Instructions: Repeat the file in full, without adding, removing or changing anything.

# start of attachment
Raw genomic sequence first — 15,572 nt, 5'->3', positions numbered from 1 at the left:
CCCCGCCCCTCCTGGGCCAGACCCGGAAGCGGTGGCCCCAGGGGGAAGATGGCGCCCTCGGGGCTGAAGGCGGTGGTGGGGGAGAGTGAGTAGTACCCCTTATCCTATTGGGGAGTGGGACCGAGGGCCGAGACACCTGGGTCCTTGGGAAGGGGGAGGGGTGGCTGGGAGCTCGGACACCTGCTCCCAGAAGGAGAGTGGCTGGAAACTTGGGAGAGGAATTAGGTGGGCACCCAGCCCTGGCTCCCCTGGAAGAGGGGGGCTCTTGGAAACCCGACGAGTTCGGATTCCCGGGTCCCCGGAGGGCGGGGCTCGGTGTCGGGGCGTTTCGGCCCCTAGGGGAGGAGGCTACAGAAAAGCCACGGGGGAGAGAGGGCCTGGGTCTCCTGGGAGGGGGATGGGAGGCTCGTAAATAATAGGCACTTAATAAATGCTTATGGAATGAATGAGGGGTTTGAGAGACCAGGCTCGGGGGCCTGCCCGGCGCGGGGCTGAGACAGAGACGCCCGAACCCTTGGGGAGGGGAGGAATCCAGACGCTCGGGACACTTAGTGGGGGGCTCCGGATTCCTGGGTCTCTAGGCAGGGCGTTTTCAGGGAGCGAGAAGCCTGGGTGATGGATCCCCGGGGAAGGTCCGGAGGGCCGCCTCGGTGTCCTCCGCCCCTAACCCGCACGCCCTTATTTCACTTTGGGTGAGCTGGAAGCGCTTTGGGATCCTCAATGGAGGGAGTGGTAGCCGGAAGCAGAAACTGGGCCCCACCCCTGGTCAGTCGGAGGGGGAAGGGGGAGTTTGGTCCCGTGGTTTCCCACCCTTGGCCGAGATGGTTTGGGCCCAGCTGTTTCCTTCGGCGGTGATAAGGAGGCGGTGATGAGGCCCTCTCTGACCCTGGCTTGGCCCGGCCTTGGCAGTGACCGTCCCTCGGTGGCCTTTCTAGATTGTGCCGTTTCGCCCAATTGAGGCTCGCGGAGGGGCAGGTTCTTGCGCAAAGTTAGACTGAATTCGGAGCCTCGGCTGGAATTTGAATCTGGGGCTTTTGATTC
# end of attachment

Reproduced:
Raw genomic sequence first — 15,572 nt, 5'->3', positions numbered from 1 at the left:
CCCCGCCCCTCCTGGGCCAGACCCGGAAGCGGTGGCCCCAGGGGGAAGATGGCGCCCTCGGGGCTGAAGGCGGTGGTGGGGGAGAGTGAGTAGTACCCCTTATCCTATTGGGGAGTGGGACCGAGGGCCGAGACACCTGGGTCCTTGGGAAGGGGGAGGGGTGGCTGGGAGCTCGGACACCTGCTCCCAGAAGGAGAGTGGCTGGAAACTTGGGAGAGGAATTAGGTGGGCACCCAGCCCTGGCTCCCCTGGAAGAGGGGGGCTCTTGGAAACCCGACGAGTTCGGATTCCCGGGTCCCCGGAGGGCGGGGCTCGGTGTCGGGGCGTTTCGGCCCCTAGGGGAGGAGGCTACAGAAAAGCCACGGGGGAGAGAGGGCCTGGGTCTCCTGGGAGGGGGATGGGAGGCTCGTAAATAATAGGCACTTAATAAATGCTTATGGAATGAATGAGGGGTTTGAGAGACCAGGCTCGGGGGCCTGCCCGGCGCGGGGCTGAGACAGAGACGCCCGAACCCTTGGGGAGGGGAGGAATCCAGACGCTCGGGACACTTAGTGGGGGGCTCCGGATTCCTGGGTCTCTAGGCAGGGCGTTTTCAGGGAGCGAGAAGCCTGGGTGATGGATCCCCGGGGAAGGTCCGGAGGGCCGCCTCGGTGTCCTCCGCCCCTAACCCGCACGCCCTTATTTCACTTTGGGTGAGCTGGAAGCGCTTTGGGATCCTCAATGGAGGGAGTGGTAGCCGGAAGCAGAAACTGGGCCCCACCCCTGGTCAGTCGGAGGGGGAAGGGGGAGTTTGGTCCCGTGGTTTCCCACCCTTGGCCGAGATGGTTTGGGCCCAGCTGTTTCCTTCGGCGGTGATAAGGAGGCGGTGATGAGGCCCTCTCTGACCCTGGCTTGGCCCGGCCTTGGCAGTGACCGTCCCTCGGTGGCCTTTCTAGATTGTGCCGTTTCGCCCAATTGAGGCTCGCGGAGGGGCAGGTTCTTGCGCAAAGTTAGACTGAATTCGGAGCCTCGGCTGGAATTTGAATCTGGGGCTTTTGATTC